Voltage in Parallel Circuits (Sources, Formula & How To Add)

Voltage In Parallel Circuits

What are Voltages in Parallel?

A parallel circuit or parallel connection refers to when two or more electrical devices are linked together in a side by side like arrangement within a circuit. In this connection, every device is located in its own distinct branch. Voltage (i.e. a potential difference) is the reason that current passes through a closed circuit. This article will discuss in detail voltages in a parallel circuit.

Voltages In Parallel
A Circuit with a Voltage Source and 3 Resistors in Parallel

The multiple branch lines in a circuit mean there are several pathways for the charge to move to the external circuit. When a charge reaches a node or branching location, it makes a selection as to which branch should it pass through on its ride to reach back to the low potential terminal.

Let us consider a closed circuit of a voltage source and a resistor. In this circuit, the current will flow through the single pathway available. Next, in the same circuit, we add two further resistors in parallel with the first resistor.

It results in multiple pathways for the current to pass through rather than a single pathway to reach the low potential terminal. So, with the increase in the number of branches, the overall resistance decreases and it is obvious that the current in the circuit increases.

That is, the entire current will be the sum total of the different currents through the three resistors. Here in the parallel circuit, we can see that there are at most two sets of electrically common points. That is; A and H, B and G, C and F, D, and E in the circuit shown below. Voltage, which is measured across the common points for all time, should be equal.

voltage in parallel

In the above two figures, first shows the close circuit with a voltage source and a single resistor. The second one is the parallel circuit of 3 resistors and a voltage source.

The voltage in this circuit is the same for each and every three branches and it is also the same as the voltage of the source. Formulalicaly, that is:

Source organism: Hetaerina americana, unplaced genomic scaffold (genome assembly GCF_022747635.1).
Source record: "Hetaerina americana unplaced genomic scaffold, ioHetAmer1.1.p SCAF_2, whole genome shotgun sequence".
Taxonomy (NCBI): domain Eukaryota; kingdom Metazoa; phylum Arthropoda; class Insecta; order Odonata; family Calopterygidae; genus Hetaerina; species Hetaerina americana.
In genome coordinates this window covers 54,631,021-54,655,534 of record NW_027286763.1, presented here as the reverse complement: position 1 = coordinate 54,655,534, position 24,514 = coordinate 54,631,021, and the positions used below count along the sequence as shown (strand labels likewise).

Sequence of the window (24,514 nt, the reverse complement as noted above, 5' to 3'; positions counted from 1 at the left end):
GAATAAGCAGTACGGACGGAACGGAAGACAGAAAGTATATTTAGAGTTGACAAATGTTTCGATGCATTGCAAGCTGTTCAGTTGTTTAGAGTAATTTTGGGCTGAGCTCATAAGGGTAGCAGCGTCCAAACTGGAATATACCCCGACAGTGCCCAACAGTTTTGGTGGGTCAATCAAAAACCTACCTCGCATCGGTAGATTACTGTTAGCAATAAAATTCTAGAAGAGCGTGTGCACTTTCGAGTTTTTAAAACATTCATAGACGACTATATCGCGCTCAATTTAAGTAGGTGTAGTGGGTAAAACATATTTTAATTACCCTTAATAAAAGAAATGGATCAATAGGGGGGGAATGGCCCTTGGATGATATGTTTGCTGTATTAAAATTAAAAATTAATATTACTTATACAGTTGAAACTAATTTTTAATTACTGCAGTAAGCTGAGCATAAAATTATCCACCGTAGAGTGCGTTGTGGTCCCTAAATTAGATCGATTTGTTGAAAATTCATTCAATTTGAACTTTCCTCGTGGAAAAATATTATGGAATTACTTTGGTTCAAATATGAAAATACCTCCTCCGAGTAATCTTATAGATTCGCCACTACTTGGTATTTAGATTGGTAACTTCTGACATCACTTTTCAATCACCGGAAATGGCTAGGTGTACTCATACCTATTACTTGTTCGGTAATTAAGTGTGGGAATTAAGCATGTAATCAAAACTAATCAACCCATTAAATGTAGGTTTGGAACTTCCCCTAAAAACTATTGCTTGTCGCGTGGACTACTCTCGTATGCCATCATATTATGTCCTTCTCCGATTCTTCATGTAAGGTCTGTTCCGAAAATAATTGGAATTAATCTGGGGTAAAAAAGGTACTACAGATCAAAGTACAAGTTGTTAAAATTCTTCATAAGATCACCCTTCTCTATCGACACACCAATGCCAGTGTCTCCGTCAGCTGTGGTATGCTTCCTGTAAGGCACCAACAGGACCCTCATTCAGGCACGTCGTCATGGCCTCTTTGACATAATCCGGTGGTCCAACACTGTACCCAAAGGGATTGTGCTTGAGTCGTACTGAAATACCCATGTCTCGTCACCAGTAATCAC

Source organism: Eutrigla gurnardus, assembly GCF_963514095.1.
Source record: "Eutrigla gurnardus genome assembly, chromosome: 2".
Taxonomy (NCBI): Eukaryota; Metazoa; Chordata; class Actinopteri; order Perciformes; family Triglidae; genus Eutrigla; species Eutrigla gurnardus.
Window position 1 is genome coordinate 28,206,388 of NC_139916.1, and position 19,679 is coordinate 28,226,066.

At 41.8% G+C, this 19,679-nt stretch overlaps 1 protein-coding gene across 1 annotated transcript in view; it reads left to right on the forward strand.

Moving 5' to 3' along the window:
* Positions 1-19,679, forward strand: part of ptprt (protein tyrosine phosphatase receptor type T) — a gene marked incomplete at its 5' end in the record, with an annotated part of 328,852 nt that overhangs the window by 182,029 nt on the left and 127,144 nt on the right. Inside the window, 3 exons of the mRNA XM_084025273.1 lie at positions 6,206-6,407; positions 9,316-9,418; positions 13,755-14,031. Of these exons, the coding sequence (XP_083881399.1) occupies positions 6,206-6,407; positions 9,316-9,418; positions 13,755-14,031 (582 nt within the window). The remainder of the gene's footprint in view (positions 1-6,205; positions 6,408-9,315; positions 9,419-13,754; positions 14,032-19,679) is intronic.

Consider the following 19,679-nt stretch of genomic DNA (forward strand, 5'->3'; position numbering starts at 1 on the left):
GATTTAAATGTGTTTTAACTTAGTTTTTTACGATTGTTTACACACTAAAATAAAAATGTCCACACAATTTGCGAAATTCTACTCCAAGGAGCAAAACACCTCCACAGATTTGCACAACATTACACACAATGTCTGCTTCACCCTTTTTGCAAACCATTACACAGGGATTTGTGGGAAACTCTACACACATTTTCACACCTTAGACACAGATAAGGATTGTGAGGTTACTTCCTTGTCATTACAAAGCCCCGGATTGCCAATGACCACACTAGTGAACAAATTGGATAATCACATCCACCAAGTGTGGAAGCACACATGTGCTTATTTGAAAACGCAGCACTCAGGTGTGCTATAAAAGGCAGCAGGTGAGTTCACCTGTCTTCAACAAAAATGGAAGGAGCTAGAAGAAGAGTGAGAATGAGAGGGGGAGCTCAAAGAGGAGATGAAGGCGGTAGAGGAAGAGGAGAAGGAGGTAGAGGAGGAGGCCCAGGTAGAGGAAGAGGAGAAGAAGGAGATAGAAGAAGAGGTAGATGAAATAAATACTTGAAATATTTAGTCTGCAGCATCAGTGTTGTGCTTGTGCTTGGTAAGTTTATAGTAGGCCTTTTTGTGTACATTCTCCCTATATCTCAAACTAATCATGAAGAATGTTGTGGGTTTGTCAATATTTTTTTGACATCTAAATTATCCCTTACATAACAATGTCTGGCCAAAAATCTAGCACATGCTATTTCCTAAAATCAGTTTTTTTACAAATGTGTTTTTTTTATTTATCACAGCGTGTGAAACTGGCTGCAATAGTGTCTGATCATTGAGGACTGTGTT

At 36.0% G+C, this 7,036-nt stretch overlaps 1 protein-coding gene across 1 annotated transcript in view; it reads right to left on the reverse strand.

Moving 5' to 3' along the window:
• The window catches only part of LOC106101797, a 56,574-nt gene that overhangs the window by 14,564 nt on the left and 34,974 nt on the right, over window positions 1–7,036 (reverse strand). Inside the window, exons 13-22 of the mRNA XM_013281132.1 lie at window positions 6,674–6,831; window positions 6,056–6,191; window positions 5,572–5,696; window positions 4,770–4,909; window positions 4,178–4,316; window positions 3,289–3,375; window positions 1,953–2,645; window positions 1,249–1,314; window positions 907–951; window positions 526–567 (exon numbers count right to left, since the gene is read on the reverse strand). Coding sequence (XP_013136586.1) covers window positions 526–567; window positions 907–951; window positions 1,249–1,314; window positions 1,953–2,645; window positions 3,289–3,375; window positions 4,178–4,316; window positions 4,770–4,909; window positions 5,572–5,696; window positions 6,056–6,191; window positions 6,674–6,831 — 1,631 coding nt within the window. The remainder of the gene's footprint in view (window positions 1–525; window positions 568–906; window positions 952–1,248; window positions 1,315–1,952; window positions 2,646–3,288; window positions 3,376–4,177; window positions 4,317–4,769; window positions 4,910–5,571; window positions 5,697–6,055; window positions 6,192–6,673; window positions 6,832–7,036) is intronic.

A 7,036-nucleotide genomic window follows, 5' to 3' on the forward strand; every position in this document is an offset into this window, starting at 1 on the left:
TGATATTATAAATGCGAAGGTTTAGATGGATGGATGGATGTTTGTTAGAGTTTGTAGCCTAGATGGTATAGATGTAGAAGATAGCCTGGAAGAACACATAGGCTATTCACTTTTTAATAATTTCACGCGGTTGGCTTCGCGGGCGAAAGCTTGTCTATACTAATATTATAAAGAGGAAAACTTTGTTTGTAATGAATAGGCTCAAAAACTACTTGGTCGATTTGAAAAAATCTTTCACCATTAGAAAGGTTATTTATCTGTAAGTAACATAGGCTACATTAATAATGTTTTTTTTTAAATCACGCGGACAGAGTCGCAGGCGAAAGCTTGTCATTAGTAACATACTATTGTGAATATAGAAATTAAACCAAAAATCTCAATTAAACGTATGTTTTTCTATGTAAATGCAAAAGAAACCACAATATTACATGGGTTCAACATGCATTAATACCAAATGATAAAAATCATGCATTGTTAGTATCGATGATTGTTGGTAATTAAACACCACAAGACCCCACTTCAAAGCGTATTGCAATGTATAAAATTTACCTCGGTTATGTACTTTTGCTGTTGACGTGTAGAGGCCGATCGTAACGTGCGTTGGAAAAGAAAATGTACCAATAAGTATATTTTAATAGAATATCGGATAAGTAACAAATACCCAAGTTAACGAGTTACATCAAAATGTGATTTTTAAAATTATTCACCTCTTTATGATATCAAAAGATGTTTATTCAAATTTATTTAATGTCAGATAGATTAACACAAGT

The total current in this given parallel circuit is represented by Itotal. The formula for this is given as.

The total or effective resistance of this given parallel circuit is described in the formula below.

Thus, we can conclude that by adding additional branches in a particular parallel circuit, the total current will get increased and the circuit gets overloaded.

Advantages of Parallel Circuits

When we want to connect two bulbs to a single battery, there are two options for us. Either it can be connected in an array or in parallel. If we connect it in an array, the two bulbs will be in the single and same conducting path between the two terminals of the battery. The problems with this connection are the following

  • We cannot turn on or operate one bulb.
  • Both the bulbs will be dim since they are using the same source.
  • If there is a fault in one bulb, then the whole circuit will be affected.

Next, if we are connecting the two bulbs side by side or in parallel, the two bulbs will get the full voltage of the battery. So the result will be the following advantages.

  • Both bulbs get the full amount of voltage in the battery.
  • We can operate two bulbs separately.
  • Both the bulbs will be bright when turned on.
  • If there is a fault in one bulb, it can be removed or repaired. Thus, the whole circuit will not be affected.

Parallel Circuits in Home

All our appliances at home are connected in parallel with each other. That is why we can operate every appliance separately without affecting others. For example, we can turn on the washing machine without turning on microwaves or television as well.

We know that in our house, the electrical cables comprises three wires- live, neutral and earth. For this moment we are ignoring the earth and simply concentrate on a live wire and a neutral wire.

The voltage is present across the live and neutral wire which is connected ultimately to a power plant. Each and every socket in our house is linked to these live and neutral. When we plug in a metal pin of an appliance into this socket, it creates an electrical connection with this socket.

Every appliance possesses its own connection among the live and neutral wire. So, when we switch on the device, the whole voltage will be present across it and it can be operated separately.

Application of Voltage in Parallel

The applications of voltages in parallel include:

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